The runners steadily climb towards the Marsden Inn at 12 miles and get their first glimpse of the sea and the finish on The Leas, the National Trusts two-mile stretch of the South Shields coastline stretching from Lizard Point and Souter Lighthouse to the finish area at Gypsies Green. Watch out for the Running Man floral figure on the roundabout outside the New Crown Hotel.

As they turn northwards down the last mile and a half, behind them lies the magnificent Marsden Bay and the famous pub and restaurant of Marsden. The twin Tyne piers and Tynemouth Castle and Priory fill the horizon ahead.

On the Lawe Top, overlooking the River Tyne, is the Roman Fort of Arbeia, founded around AD 160 as the military supply base for the 17 forts along the length of Hadrians Wall. Today, Arbela is an important archaeological site and is one of the few places in Britain where visitors can see brought-to-life Roman buildings.

South Shields is also home to Britains second oldest preserved lifeboat, the Tyne, which stands next to the Wouldhave Memorial at the Pier Head, commemorating the very first purpose built lifeboat designed here by William Wouldhave in 1789.

All of these places and famous faces past and present and much more besides are to be found on and around the route of the Great North Run. Many of those crossing the finishing line in 2010 may be inspired to return at a more leisurely pace as tourists on a future visit to explore Tyneside without 53,999 others sharing the same road.



Dennis is one of the elite few


Dennis Stidolph is a self-confessed Great North Run addict. At the age of 64, he is a very proud a member of a truly elite group who have taken part in every single race since its inception way back in 1981.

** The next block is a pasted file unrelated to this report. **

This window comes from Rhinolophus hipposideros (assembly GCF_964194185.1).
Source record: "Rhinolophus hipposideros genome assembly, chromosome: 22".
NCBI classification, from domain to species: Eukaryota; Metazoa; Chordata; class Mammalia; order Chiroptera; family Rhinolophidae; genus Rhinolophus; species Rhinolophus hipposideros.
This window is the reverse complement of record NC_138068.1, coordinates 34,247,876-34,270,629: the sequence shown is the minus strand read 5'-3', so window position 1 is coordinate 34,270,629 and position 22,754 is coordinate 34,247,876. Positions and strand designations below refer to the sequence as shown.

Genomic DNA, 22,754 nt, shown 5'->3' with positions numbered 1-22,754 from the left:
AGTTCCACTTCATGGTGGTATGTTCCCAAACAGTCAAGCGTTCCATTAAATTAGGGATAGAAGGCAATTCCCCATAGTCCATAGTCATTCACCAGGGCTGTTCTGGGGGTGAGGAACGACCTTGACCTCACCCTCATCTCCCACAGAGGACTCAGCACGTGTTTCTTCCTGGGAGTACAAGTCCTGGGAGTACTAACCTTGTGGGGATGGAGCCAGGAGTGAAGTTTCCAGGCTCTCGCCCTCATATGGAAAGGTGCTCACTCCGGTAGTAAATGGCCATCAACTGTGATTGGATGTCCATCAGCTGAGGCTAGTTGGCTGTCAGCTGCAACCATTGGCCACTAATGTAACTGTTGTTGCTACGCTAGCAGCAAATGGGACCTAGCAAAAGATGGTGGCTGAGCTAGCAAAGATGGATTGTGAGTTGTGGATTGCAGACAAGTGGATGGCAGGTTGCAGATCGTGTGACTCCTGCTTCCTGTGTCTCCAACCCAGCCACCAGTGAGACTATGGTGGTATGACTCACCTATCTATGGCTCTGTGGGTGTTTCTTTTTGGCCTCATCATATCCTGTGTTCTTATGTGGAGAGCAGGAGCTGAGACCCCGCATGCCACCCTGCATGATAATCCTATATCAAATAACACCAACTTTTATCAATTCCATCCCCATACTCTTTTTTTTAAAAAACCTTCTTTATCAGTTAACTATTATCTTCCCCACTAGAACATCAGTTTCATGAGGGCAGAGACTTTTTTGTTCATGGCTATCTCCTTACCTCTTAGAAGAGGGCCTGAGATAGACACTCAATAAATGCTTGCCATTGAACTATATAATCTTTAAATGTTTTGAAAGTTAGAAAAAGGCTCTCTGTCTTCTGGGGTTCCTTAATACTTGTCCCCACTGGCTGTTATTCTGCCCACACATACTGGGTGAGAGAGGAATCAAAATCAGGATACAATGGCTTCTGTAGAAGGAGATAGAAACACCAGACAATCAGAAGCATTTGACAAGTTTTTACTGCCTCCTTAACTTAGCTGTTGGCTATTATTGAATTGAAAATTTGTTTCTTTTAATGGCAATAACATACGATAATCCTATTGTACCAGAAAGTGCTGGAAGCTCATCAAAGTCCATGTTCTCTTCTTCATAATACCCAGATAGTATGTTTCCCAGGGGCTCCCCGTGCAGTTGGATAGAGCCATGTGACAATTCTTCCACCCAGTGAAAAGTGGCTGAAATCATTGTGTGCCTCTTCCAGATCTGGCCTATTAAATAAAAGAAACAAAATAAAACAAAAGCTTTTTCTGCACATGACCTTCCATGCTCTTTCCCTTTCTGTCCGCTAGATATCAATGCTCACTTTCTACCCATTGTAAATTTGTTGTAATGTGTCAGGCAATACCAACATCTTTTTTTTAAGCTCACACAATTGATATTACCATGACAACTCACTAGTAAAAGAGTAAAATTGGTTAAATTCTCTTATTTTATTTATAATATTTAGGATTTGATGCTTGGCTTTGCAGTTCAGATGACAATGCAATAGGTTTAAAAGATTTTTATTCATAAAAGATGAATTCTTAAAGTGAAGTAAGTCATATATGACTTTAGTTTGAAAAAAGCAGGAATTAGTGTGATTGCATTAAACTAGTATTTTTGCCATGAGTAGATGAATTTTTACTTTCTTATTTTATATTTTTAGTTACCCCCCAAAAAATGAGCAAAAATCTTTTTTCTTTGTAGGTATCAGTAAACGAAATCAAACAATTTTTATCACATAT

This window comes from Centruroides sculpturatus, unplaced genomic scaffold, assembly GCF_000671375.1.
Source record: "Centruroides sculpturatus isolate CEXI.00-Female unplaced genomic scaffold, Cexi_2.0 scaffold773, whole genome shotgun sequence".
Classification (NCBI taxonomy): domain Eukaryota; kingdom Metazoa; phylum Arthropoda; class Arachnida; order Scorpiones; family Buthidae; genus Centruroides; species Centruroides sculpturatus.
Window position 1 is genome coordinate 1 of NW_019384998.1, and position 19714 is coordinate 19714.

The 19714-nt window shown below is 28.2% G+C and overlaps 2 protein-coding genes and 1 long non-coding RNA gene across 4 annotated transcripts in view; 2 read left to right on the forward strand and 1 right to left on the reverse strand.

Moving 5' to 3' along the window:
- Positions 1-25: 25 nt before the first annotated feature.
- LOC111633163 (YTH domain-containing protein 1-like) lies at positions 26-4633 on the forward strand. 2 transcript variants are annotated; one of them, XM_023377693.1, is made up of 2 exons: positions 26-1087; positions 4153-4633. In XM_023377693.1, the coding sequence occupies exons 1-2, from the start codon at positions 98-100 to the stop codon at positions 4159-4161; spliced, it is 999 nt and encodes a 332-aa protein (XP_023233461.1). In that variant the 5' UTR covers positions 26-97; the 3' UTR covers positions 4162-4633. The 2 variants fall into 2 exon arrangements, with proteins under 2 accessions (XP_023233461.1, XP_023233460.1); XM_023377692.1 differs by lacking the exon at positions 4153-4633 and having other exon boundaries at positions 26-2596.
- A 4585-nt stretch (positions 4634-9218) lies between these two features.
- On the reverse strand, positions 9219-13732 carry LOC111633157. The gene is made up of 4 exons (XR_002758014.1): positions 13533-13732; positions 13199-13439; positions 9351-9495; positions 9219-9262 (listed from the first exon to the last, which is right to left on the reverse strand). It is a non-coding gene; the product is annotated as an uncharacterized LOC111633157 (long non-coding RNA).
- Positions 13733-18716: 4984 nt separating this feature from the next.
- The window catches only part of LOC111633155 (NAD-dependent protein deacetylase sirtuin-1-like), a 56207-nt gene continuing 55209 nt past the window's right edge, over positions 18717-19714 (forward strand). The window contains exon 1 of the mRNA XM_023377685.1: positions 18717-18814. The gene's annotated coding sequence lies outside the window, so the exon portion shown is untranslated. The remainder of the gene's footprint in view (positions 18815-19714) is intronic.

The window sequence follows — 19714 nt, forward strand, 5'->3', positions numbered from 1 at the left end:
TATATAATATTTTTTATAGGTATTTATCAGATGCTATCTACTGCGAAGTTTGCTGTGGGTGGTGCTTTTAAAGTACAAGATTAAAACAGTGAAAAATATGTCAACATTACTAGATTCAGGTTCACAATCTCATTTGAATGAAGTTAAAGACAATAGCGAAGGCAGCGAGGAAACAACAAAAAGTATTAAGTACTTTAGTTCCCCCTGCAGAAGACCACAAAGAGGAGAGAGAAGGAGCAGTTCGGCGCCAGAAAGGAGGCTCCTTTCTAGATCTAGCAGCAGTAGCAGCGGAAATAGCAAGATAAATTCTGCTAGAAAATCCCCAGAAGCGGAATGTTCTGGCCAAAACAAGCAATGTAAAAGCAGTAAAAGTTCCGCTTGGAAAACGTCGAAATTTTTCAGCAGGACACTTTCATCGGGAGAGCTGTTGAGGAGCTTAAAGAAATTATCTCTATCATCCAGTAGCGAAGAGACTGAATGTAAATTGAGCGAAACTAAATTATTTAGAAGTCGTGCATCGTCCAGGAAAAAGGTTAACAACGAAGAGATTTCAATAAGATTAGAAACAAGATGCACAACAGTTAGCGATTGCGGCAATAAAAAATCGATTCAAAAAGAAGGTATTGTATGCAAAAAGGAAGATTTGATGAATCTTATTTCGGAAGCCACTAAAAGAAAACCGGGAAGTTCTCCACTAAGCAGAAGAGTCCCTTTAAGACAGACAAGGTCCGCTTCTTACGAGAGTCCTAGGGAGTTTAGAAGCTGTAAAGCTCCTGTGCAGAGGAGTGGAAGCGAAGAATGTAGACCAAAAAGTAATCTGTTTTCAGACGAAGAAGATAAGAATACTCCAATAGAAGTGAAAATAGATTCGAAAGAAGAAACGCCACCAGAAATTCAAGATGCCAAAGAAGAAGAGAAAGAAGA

Dennis, whose home in Bamburgh Avenue, South Shields, is right alongside the GNR finish on The Leas, took part in the first event with 18 colleagues from the Shields Gazette where then worked as a compositor.

He has completed every Great North Run since and is one of only 124 runners who proudly sport distinctive blue and white race numbers to denote their achievement.

He says: The Great North Run is addictive. It gets hold of you. The atmosphere, the serious athletes, the fun runners, spectators, the start, the course and the finish right outside where I live make it unique.

Over the years he has met many of the famous celebrities taking part in the Great North Run, including athletics legend Sir Christopher Chataway, the inspirational paralympian Dame Tanni Gray Thompson (who in recent years regularly hands Dennis water at the GNR feeding station on the Felling bypass), boxing champion Frank Bruno, and double Gold Olympic champion Dame Kelly Holmes.



Jarra Jim shows real GNR spirit


Nobody epitomises the spirit of the Great North Run better than Jim Purcell, who at 89 is one of the oldest participants aiming to complete his 24th consecutive run.

Better known as Jarra Jim, he has finished every GNR since 1987 and only started running at the age of 65. Over the years, great grandfather Jim, who has five children, 12 grandchildren and 10 great grandchildren, has raised thousands of pounds for charity, taking part in marathons and running events all over the British Isles.

Two knee replacements in 2003 did not stop him keeping up his remarkable record and he aims to celebrate his 90th year by notching up his 25th GNR next year. He has completed the London Marathon 12 times, the last in 2006 at the age of 85. Jim lives in Falmouth Drive, Low Simonside, Jarrow, not far from where the GNR route turns on to the John Reid Road, five miles from the finish on the seafront.

Let us all share in your own Great North Run glory this year.Leave a message telling us about your run and how you feel, and upload any pictures that record your achievement. And well done to all who take part.